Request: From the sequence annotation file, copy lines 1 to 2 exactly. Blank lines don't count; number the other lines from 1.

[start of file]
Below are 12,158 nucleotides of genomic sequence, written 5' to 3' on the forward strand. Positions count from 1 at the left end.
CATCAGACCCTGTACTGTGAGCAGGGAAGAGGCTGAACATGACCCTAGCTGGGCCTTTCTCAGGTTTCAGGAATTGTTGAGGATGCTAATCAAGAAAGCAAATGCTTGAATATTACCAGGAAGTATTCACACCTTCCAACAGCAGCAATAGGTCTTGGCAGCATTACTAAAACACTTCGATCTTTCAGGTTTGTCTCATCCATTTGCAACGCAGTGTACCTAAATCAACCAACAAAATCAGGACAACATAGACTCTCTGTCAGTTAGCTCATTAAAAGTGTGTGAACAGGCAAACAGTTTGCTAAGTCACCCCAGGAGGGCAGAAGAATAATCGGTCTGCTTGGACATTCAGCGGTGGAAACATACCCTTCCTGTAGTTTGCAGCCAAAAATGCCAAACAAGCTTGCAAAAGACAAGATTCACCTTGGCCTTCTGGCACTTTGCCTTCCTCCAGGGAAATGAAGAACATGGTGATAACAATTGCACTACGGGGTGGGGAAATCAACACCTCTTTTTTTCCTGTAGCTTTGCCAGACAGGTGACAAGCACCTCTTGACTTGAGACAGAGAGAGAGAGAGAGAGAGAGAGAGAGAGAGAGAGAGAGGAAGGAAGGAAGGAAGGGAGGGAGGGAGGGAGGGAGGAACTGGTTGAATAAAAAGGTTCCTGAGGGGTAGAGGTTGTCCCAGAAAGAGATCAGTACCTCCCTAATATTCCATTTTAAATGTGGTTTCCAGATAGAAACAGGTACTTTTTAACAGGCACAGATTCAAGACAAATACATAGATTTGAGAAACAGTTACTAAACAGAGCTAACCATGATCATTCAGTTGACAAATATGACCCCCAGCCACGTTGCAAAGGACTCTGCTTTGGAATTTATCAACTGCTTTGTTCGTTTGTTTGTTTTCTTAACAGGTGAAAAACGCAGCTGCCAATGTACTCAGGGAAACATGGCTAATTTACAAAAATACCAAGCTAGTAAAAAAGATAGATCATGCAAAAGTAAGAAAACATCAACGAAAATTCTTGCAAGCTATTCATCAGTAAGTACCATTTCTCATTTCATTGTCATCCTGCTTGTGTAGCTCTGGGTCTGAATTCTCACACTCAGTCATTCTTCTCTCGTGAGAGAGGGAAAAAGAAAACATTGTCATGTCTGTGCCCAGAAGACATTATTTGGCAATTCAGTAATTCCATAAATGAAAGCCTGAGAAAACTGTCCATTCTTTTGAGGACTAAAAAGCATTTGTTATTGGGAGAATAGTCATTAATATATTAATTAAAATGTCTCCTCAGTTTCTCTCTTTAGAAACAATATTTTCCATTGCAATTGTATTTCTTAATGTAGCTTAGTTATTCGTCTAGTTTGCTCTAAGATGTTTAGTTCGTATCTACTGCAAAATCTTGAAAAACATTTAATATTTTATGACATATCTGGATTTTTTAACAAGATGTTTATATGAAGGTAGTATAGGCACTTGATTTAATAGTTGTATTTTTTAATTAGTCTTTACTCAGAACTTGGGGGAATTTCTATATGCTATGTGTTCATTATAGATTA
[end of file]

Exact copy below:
Below are 12,158 nucleotides of genomic sequence, written 5' to 3' on the forward strand. Positions count from 1 at the left end.
CATCAGACCCTGTACTGTGAGCAGGGAAGAGGCTGAACATGACCCTAGCTGGGCCTTTCTCAGGTTTCAGGAATTGTTGAGGATGCTAATCAAGAAAGCAAATGCTTGAATATTACCAGGAAGTATTCACACCTTCCAACAGCAGCAATAGGTCTTGGCAGCATTACTAAAACACTTCGATCTTTCAGGTTTGTCTCATCCATTTGCAACGCAGTGTACCTAAATCAACCAACAAAATCAGGACAACATAGACTCTCTGTCAGTTAGCTCATTAAAAGTGTGTGAACAGGCAAACAGTTTGCTAAGTCACCCCAGGAGGGCAGAAGAATAATCGGTCTGCTTGGACATTCAGCGGTGGAAACATACCCTTCCTGTAGTTTGCAGCCAAAAATGCCAAACAAGCTTGCAAAAGACAAGATTCACCTTGGCCTTCTGGCACTTTGCCTTCCTCCAGGGAAATGAAGAACATGGTGATAACAATTGCACTACGGGGTGGGGAAATCAACACCTCTTTTTTTCCTGTAGCTTTGCCAGACAGGTGACAAGCACCTCTTGACTTGAGACAGAGAGAGAGAGAGAGAGAGAGAGAGAGAGAGAGAGAGAGGAAGGAAGGAAGGAAGGGAGGGAGGGAGGGAGGGAGGAACTGGTTGAATAAAAAGGTTCCTGAGGGGTAGAGGTTGTCCCAGAAAGAGATCAGTACCTCCCTAATATTCCATTTTAAATGTGGTTTCCAGATAGAAACAGGTACTTTTTAACAGGCACAGATTCAAGACAAATACATAGATTTGAGAAACAGTTACTAAACAGAGCTAACCATGATCATTCAGTTGACAAATATGACCCCCAGCCACGTTGCAAAGGACTCTGCTTTGGAATTTATCAACTGCTTTGTTCGTTTGTTTGTTTTCTTAACAGGTGAAAAACGCAGCTGCCAATGTACTCAGGGAAACATGGCTAATTTACAAAAATACCAAGCTAGTAAAAAAGATAGATCATGCAAAAGTAAGAAAACATCAACGAAAATTCTTGCAAGCTATTCATCAGTAAGTACCATTTCTCATTTCATTGTCATCCTGCTTGTGTAGCTCTGGGTCTGAATTCTCACACTCAGTCATTCTTCTCTCGTGAGAGAGGGAAAAAGAAAACATTGTCATGTCTGTGCCCAGAAGACATTATTTGGCAATTCAGTAATTCCATAAATGAAAGCCTGAGAAAACTGTCCATTCTTTTGAGGACTAAAAAGCATTTGTTATTGGGAGAATAGTCATTAATATATTAATTAAAATGTCTCCTCAGTTTCTCTCTTTAGAAACAATATTTTCCATTGCAATTGTATTTCTTAATGTAGCTTAGTTATTCGTCTAGTTTGCTCTAAGATGTTTAGTTCGTATCTACTGCAAAATCTTGAAAAACATTTAATATTTTATGACATATCTGGATTTTTTAACAAGATGTTTATATGAAGGTAGTATAGGCACTTGATTTAATAGTTGTATTTTTTAATTAGTCTTTACTCAGAACTTGGGGGAATTTCTATATGCTATGTGTTCATTATAGATTA